12 volt question - Fiberglass RV

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Old 05-10-2014, 07:41 PM   #1
JALEE's Avatar
Name: Josh
Trailer: Scamp
New York
Posts: 31
12 volt question

I installed a 12 volt co and propane detector, a 12 volt double plug and a 12 volt double (1 plug, 2 US today. I put the detector on a toggle switch so it wouldn't draw while not in use.
My question is this: will the outlets draw when not in use? (Note in the picture, one of the outlets has a blue on light) should I have put a toggle on those too?
It would be an easy fix but I tried to avoid another $10.00 in switches at HD.
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Old 05-10-2014, 08:12 PM   #2
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Name: John Michael
Trailer: Scamp 13
Madison, Wisconsin
Posts: 643
Most RV lead-acid batteries self-discharge about ˝% a day, maybe more or less, depends on temperature, faster in hot conditions, slower in cold. So after 6 months or so they are pretty much dead. The draw from detectors and LED indicator lights would discharge a battery in about a year or ten, except it would already be dead from self-discharge. Think of your household smoke alarm going for a year or two or three on a tiny 9 volt battery about 1/1000th the size of your rv battery.

I don't worry too much about such small loads. On the other hand I keep my stored Scamp on a time switch controlled battery minder ( one hour per day ) so it's always topped off. What do you folks think?

Btw, batteries have longer service lives at cooler temperatures, so bringing them indoors for the Winter may not be a good idea. Just keep them charged and leave them outside.


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Old 05-10-2014, 11:14 PM   #3
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Name: Byron
Trailer: 2006 Scamp 13' towed with a 2005 Dodge Dakota 4.7l Magnum W/full tow package (over kill)
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John is absolutely correct. I don't worry about small loads. Keep the battery charged on way or another.
When put a switch on propane detector or a CO detector you're asking for trouble. Propane detector with a switch, after sitting for couple months or more a small propane leak causes propane to gather near the floor. Flip the detector switch on a small spark inside the switch causes big bang. I want the propane detector working all the time so if open the door and there's a small leak I'm warned. That's what a propane detector is supposed to do. CO detector could also be a problem, trailer loaded with CO and you don't bother or forget to turn on the CO detector creates angels.

Smoke detectors, propane detectors, and CO detectors should be on full time, all the time, forever and ever.
Byron & Anne enjoying the everyday Saturday thing.
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Old 05-11-2014, 08:37 AM   #4
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Name: Greg
Trailer: 2008 Casita 17 SD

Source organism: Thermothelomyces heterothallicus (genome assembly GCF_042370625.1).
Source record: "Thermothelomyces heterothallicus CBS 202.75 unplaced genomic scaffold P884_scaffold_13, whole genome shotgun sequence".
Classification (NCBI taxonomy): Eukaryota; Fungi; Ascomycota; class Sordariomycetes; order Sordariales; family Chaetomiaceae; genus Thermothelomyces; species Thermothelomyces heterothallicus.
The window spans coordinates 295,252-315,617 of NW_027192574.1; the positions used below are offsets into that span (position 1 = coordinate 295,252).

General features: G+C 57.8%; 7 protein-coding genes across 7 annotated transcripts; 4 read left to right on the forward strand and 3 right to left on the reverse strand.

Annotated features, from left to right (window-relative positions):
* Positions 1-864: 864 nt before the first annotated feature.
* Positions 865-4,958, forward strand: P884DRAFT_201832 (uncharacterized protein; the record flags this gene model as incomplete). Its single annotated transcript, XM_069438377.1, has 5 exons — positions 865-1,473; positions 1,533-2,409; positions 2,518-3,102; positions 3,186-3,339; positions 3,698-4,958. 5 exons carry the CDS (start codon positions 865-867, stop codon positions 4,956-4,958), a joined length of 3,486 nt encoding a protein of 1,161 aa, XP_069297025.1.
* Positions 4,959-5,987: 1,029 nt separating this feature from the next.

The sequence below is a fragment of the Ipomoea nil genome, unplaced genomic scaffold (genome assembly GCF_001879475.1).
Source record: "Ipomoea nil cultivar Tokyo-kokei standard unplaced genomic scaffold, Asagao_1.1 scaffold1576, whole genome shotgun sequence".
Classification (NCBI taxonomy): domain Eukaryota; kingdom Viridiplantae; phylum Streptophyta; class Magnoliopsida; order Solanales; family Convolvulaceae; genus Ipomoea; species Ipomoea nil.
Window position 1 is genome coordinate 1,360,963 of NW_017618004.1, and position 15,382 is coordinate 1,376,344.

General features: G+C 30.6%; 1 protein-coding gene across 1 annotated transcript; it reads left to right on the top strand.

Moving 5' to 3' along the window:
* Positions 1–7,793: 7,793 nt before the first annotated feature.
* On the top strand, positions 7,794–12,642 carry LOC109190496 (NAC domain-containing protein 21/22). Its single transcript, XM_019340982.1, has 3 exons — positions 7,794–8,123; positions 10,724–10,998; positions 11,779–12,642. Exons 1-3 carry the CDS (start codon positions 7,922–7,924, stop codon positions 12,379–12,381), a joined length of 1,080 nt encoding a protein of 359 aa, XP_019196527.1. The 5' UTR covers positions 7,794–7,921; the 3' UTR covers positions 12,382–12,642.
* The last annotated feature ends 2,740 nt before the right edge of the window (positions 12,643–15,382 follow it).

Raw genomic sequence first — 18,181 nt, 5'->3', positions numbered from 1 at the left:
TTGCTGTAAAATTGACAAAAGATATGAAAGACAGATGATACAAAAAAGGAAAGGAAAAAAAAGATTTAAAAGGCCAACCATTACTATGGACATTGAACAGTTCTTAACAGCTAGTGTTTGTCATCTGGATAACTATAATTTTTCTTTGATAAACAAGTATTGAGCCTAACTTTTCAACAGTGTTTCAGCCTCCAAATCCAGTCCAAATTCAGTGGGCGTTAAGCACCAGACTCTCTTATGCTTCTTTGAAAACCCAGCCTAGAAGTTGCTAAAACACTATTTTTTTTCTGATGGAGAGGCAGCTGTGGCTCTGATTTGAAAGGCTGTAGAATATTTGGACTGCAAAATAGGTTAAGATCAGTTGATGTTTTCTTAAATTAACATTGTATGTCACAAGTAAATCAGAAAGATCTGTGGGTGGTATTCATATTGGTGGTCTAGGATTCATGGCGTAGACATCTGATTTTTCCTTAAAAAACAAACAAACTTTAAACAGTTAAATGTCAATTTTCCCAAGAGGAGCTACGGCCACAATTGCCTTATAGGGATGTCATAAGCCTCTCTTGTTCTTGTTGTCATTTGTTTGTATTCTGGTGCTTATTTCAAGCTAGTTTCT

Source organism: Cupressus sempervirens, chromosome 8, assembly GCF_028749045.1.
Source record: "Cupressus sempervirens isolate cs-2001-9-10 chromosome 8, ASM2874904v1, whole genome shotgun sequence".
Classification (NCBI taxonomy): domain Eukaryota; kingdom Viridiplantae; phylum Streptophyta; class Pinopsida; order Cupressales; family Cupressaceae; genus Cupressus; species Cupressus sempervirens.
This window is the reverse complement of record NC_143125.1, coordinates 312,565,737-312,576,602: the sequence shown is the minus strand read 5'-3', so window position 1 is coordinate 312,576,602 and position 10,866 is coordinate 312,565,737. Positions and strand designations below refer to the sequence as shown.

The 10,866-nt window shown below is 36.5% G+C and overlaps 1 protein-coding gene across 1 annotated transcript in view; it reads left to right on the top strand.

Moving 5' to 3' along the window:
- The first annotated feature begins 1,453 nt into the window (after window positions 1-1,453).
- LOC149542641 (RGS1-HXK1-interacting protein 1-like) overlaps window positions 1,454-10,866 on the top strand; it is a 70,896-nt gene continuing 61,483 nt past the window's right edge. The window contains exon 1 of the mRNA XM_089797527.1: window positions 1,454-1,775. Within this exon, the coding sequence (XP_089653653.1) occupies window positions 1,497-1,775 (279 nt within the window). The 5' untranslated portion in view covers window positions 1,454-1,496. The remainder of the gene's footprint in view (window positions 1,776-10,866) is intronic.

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Having a switch controlled detector isn't up to code either, for many obvious reasons: Failure to turn it on during occupancy, inadvertently turning it off without realizing it, and as Byron stated, the potential for ignition due to arcing in an explosive atmosphere. They are required to be "hard-wired" for a reason, which means no on/off switch is permitted in the circuit. Besides endangering yourself and others in your trailer, you are living under a potentially hazardous false sense of complacency in believing that all is well, which may or may not be so depending on the position of that illegal switch.
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Old 05-12-2014, 07:52 AM   #5
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Name: Conrad
Trailer: Bigfoot 3000 & Barth "slide-in" truck camper
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I have a master DC switch that controls everything but my fridge electronics and a electric jacks. It is a sealed switch--no chance for sparks. I sometime turn this off for faster charging when my batteries are more deeply discharged. It might save a few tenth's of an amp.

I agree with keeping the detectors powered up all all times, but that hardly seems necessary if the gas is turned off at the tank and the camper is unattended for long periods. Propane has a distinct odor. And leaving a door open for a while would empty any low lying fumes out quickly. CO is a more serious concern. I added a second detector just to be safe and have one vent by my bed that is always cracked slightly.
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Old 05-12-2014, 08:17 AM   #6
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Name: Steve
Trailer: Casita 17 ft DLX SD
NW Wisconsin
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If you installed a detector that is hard wired and has a battery backup as required by most residential codes , you will still have protection with the switch off but you must remember to change out the detector's 9 VDC battery on a regular basis. Like others said , Leave it powered at all times ,it's too easy to forget to turn on the detector .
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Old 05-12-2014, 11:01 AM   #7
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Name: Frank
Trailer: Casita
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You should consider using long life (10year) lithium batteries in smoke and CO detectors .
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Old 05-16-2014, 07:42 PM   #8
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Name: Josh
Trailer: Scamp
New York
Posts: 31
Good advice all. I'm going to leave the switch but never touch it except when closed for the long cold Buffalo winters. It's under the sink, in a corner, in the cabinet anyway.

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